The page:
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Ten Rules for Improved Response to E-Mails and Invitations

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Republished from Jack Myers Media Business Report-4/12/10

Are your e-mails being ignored and phones calls not returned? Are you inviting clients to your events, parties and presentations and not receiving the simple courtesy of a response… not even a simple “no thank you?”

Here are my Ten Rules for Improved Response to E-Mails and Invitations -- ideas to improve the effectiveness of your communications and generate increased response to your e-mails and invitations.

1. Get to the point immediately.

Include a clear message in the e-mail subject line and get immediately to the point in the first line of your message. Don’t beat around the bush or include extraneous background and introductory information.

2. Assume your message is being filtered by an assistant.

Explain why your message is important and relevant. Assume the person reading it does not know you, does not know your company, and is responsible for deleting your message rather than passing it along. Incorporate an issue or opportunity of clear importance to your target and make a compelling case for its relevance.

3. Ask for a response.

In Outlook, under “View” and “Message Options,” you can “Request a delivery receipt for this message,” and “Request a read receipt for this message.” While most people simply ignore these requests, you are inserting one more step into the process and sending a small warning signal to assistants and others before they delete or simply ignore an e-mail message. You’re also increasing the odds that you’ll at least know if your message has been received and opened. Additionally, if you receive no response, it provides an excuse to send a follow-up e-mail pointing out your first message was apparently never received.

4. Communicate simultaneously through multiple outlets.

If you send an e-mail, reach out simultaneously through LinkedIn and Facebook, if available. Use those supplemental media to reinforce that you’ve sent an e-mail invitation or request to their standard e-mail address and are taking the liberty of also reaching out through their Facebook and/or LinkedIn because you know they are inundated and want to be sure they see your message. Reserve this strategy for important messages and communications.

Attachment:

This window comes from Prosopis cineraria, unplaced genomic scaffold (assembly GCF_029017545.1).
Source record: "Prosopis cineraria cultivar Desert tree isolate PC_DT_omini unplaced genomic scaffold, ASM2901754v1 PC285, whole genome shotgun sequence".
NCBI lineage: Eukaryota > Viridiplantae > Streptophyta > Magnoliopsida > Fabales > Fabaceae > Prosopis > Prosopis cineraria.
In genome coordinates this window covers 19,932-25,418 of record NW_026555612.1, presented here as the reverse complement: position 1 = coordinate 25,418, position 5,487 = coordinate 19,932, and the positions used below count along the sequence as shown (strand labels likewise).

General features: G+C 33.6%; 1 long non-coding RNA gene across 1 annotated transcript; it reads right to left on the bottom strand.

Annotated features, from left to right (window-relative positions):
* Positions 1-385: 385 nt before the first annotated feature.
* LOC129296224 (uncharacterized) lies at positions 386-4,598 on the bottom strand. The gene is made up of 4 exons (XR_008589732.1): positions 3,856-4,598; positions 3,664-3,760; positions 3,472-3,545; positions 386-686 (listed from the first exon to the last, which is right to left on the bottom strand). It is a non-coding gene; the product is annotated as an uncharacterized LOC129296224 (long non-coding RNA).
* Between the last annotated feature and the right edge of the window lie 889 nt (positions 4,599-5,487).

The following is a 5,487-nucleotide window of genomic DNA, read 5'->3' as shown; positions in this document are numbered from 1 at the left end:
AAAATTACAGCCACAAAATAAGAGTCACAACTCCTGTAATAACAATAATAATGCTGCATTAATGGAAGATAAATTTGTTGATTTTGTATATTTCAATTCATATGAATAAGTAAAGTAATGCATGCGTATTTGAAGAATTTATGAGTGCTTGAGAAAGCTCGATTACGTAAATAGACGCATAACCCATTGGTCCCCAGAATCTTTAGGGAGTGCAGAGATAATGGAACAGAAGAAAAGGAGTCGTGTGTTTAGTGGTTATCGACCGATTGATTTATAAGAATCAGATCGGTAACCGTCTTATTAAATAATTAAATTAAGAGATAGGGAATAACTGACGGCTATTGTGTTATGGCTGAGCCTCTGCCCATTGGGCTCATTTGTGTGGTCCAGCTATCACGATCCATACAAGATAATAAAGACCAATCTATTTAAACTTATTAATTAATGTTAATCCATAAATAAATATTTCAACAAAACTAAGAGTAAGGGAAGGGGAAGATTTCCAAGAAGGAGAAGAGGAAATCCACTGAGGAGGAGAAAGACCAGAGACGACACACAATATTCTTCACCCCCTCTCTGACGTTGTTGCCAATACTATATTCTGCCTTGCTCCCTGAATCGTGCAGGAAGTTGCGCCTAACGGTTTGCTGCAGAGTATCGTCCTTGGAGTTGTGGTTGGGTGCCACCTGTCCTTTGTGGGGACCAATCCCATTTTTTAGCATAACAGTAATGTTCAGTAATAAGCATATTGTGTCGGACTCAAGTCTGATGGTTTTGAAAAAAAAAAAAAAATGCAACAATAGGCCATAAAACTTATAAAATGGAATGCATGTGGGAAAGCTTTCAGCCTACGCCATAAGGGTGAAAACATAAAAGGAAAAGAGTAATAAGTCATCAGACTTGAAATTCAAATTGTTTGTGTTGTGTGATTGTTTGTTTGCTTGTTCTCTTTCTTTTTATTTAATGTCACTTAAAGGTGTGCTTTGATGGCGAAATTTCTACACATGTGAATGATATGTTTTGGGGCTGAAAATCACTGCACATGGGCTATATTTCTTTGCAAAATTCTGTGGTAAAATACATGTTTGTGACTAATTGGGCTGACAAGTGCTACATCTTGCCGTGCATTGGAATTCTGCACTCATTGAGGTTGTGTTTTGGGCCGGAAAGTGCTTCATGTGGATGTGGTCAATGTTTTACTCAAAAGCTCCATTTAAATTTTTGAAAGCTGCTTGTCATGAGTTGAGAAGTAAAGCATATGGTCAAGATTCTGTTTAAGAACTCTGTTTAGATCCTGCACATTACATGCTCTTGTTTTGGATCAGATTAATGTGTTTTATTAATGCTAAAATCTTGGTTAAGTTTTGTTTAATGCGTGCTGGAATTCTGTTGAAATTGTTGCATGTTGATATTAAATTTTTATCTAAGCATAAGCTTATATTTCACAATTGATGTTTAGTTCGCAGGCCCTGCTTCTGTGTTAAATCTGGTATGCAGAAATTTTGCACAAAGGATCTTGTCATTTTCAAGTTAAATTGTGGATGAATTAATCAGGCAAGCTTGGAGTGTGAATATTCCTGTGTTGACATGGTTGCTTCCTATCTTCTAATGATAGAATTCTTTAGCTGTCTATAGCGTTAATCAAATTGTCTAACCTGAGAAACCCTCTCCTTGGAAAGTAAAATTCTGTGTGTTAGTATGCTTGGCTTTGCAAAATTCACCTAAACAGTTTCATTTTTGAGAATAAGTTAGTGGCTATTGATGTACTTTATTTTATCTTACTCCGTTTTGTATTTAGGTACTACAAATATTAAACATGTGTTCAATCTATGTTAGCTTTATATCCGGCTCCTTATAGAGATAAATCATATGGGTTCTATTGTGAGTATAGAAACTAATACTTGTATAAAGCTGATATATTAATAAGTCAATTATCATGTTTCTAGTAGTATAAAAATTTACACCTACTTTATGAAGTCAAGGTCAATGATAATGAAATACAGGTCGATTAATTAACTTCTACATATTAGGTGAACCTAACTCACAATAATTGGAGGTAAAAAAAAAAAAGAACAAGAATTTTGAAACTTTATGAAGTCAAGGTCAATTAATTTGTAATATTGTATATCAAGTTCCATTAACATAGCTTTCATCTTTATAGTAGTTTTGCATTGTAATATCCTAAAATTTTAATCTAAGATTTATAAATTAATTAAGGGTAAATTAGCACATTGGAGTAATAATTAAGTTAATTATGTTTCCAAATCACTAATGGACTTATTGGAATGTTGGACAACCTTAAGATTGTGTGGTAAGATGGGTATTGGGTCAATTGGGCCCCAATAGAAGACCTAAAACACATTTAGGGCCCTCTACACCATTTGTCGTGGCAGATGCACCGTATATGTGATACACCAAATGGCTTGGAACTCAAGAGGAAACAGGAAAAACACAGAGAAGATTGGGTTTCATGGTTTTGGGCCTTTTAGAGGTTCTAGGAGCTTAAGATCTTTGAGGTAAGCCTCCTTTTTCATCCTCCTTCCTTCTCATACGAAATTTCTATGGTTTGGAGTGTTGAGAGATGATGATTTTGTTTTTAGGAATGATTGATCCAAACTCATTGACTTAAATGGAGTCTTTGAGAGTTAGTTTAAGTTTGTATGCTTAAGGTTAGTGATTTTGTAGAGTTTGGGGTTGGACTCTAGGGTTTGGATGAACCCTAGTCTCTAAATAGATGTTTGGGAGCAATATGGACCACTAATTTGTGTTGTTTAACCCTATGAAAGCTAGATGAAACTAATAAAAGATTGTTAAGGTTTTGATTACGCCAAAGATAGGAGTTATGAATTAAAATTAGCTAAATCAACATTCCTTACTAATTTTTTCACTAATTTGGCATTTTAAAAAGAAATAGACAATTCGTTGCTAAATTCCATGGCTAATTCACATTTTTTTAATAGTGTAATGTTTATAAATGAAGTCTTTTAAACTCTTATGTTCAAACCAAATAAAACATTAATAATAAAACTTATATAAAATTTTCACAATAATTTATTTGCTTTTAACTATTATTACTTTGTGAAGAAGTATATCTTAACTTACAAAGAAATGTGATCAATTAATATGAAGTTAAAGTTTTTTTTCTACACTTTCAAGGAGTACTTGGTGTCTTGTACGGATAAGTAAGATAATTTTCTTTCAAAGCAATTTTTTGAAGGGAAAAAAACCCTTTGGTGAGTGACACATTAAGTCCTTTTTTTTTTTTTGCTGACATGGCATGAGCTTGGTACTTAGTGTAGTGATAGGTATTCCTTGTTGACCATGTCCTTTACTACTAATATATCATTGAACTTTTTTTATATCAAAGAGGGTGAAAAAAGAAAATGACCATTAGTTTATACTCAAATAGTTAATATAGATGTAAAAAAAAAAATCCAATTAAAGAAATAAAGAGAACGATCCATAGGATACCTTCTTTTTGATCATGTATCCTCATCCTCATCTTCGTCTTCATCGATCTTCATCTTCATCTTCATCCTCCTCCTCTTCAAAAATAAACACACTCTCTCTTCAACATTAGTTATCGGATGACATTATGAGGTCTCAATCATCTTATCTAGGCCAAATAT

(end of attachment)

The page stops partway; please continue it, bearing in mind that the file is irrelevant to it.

5. Use Facebook, LinkedIn and Plaxo Outreach

If your targets are registered in one or more of the social networks, reach out and invite them to become a friend/contact. While your invitation might be ignored or rejected, it’s one more way to register your interest in a relationship and one more opportunity to communicate. Always include a personal message with your request, explaining your connection and why you are extending an invitation.

6. Use a Cause Related Connection

By doing a Google or Bing search on your target, and reading available bios and social media profiles, you can often identify a charity, organization or cause that your target supports. Within your message, incorporate an offer to make a contribution to the organization as “thank you” for their support, for joining you at an event, and/or for sharing their feedback.

7. Find a common connection.

If you can identify a common friend or colleague, use that connection to facilitate an introduction. Reach out to mutual associates, explain your interest and request, and ask them to make an introduction or give you permission to use their name in your e-mail. Never use a common connection unless you have permission and know the relationship means something to your target. If you have their permission, use your colleague’s name in the subject line and explain the connection in the first line of the e-mail and why you reached out for an introduction. Always copy your colleague.